22 b) Hypertonic solution Water moves out of the cells.

23 c) Hypotonic solution Water moves inside the cells.

24 Osmosis explains why sweet water protists have contractile vacuoles. Water filters continuously because the cytosol is hypertonic in relation to the sweet water they live in. The salts are pumped to the vacuoles and that makes them hypertonic in relation to the cytosol. Water, by osmosis fills the vacuole and then its expelled by contractions. Kinds of passive transport

25 a)Water gets inside the protist by osmosis. Inside the cell, water is trapped by colector conducts and drained to the central vacuole. b)When the deposit si full, it contracts and water is expelled by a pore in the plasma membrane.

26 In active transport, proteins from the plasma membrane cross using ATP. –Proteins that help in active transport (transport proteins) usually have 2 active spots, one is attached to the molecule and the otherone is attached to an ATP molecule. They are called pumps. Active transport

27 Active transport works against concentration gradient. The transport protein (blue) has an ATP binding site and a recognition site for the molecules that need to be transported. Example: (Ca2+). When ATP donates its energy, it looses its third phosphate group and becomes ADP + P.

28 Endocytosis Cells can get fluids or particles from its environment by endocytosis. –Kinds of endocytosis: Pinocytosis Receptor-mediated endocytosis Phagocytosis

29 Pinocytosis


31 1 There are receptor proteins for specific molecules located in coated pits. 2 2 In the cytosol there is a vesicle released (recovered vesicle) that contains attached molecules. 3 The coated pit region encloses the molecules that are attached to the receptors. 4 The receptors are attached to the molecules in the membrane and they get inside the cell.



34 Phagocytosis An Amoeba (a sweet water protist) eats a Paramecium by phagocytosis.

35 Phagocytosis A white blood cell ´eats´ bacteria by phagocytosis.

36 Exocytosis is the opposite process to endocytosis. In exocytosis the vesicle expells the material out of the cell.

37 Cell size and shape The exchange of fluids affects the size and shape of the cell. –When spherical cells grow, their internal regions get farther from the plasma membrane. –A very big cell has a relatively smaller area to exchange nutrients than a small cell. Example: skin of a teenage boy and the skin of an obese man.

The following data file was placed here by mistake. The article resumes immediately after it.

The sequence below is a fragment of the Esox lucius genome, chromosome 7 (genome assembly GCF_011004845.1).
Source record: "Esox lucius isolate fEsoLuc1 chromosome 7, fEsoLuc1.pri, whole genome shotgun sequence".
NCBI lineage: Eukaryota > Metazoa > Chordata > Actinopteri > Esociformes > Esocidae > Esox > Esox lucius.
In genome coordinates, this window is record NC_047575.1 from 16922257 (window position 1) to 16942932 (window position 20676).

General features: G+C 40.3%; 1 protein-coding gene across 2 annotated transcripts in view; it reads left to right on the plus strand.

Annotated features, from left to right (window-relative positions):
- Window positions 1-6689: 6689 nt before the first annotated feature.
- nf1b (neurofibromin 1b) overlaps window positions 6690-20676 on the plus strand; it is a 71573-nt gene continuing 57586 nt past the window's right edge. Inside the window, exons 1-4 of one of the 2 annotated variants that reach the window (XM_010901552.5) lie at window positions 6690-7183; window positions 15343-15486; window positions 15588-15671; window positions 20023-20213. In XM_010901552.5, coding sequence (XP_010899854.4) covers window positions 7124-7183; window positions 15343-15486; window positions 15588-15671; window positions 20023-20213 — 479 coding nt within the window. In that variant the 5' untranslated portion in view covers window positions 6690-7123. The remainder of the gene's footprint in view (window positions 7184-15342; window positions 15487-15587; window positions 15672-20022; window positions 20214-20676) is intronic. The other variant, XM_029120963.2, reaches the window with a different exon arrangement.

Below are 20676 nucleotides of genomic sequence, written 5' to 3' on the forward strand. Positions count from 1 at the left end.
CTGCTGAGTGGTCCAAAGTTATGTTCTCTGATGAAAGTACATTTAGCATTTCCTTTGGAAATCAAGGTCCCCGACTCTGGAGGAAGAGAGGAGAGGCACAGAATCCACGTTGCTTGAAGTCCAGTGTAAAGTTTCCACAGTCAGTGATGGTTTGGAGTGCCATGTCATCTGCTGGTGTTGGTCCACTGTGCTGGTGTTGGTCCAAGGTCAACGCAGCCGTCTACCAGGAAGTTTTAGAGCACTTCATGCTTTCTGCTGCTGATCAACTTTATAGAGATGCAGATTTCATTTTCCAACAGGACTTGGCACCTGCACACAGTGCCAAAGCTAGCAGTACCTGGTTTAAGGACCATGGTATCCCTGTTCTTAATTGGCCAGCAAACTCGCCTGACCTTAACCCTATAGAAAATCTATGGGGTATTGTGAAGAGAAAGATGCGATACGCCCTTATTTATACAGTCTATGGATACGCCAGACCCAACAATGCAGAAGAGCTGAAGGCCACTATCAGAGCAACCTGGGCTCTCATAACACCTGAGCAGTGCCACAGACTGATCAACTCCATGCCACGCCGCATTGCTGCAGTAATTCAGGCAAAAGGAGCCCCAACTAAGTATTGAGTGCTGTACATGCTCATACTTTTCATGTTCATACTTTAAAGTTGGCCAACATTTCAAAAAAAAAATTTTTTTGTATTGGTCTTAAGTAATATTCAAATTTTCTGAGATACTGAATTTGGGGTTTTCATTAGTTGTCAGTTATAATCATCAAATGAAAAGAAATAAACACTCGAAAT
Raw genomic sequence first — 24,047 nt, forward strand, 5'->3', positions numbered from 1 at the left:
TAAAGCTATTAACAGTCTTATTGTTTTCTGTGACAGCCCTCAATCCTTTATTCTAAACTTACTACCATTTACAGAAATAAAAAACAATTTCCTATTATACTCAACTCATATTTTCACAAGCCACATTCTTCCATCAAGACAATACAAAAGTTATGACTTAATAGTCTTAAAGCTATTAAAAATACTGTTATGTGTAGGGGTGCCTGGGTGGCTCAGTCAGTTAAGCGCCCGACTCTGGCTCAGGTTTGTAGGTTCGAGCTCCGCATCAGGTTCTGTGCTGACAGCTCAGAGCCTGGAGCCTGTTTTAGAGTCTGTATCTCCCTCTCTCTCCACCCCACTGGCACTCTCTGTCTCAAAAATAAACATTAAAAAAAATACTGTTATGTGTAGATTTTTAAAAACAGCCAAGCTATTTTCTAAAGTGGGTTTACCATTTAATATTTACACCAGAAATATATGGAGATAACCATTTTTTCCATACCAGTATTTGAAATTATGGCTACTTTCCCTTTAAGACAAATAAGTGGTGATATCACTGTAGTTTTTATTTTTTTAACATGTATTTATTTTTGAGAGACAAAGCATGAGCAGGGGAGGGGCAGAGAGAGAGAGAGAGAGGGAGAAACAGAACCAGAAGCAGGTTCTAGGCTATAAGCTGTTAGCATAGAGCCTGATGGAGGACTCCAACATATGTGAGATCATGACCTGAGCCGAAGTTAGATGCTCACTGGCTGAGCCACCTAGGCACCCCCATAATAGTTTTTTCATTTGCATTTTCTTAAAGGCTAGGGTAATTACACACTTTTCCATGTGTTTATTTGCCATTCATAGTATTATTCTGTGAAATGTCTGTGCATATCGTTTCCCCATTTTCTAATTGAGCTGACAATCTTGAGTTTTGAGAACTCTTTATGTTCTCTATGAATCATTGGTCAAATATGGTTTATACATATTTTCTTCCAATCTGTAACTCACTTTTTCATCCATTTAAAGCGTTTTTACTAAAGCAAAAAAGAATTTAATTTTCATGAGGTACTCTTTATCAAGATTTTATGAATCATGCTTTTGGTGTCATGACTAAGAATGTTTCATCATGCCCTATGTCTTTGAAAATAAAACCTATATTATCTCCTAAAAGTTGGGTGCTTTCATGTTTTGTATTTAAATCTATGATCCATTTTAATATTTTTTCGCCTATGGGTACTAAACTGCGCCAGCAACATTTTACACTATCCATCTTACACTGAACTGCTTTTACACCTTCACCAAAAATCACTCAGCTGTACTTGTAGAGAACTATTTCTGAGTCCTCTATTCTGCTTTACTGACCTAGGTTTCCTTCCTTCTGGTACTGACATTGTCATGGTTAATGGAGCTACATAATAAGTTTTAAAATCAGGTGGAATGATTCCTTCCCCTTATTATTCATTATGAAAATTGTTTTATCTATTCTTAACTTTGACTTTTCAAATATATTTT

38 Volume and surface area relations.

39 How do specialized junctions allow cells to connect and communicate? –Desmosomes are tight unions that join certain animal cells. –The tight unions make cell attachments leakprof. (leaky skin or leaky bladder) –Gap-junctions are cell to cell channels that connect their interior. They accept hormone traffic. –Plasmodesmata are openings in the walls of adjacent plant cells, lined with plasma membrane and filled with cytosol.

40 Desmosome Thin intestine Cells that cover the small intestine microvilli.

41 Small intestine cells Plasma membrane desmosome Proteic fibers the connect cells Proteic filaments in the cytosol

42 Urinary bladder Urinary bladder cells

43 Células que revisten la vejiga membranas plasmáticas (corte) Las uniones estrechas, formadas por fibras proteicas, sellan las membranas de las células FIGURA 5- 18b (parte 2) Estructuras de unión de las células


45 Caribous´ technique not to freeze Caribou legs have cells with a plasma membrane adapted to very cold conditions. –Their plasma membranes are more fluid to avoid freezing.They also have unsaturated fats.

46 Alaskan caribous

47 Vicious venoms Spider and snake venoms have certain enzymes that beakdown phospholipids and destroy cell membranes. When cell membranes are destroyed, cells are destroyed. When cells die, the tissue around the bite is destroyed.

48 Hermit spider bite.

49 Rattlesnake bite.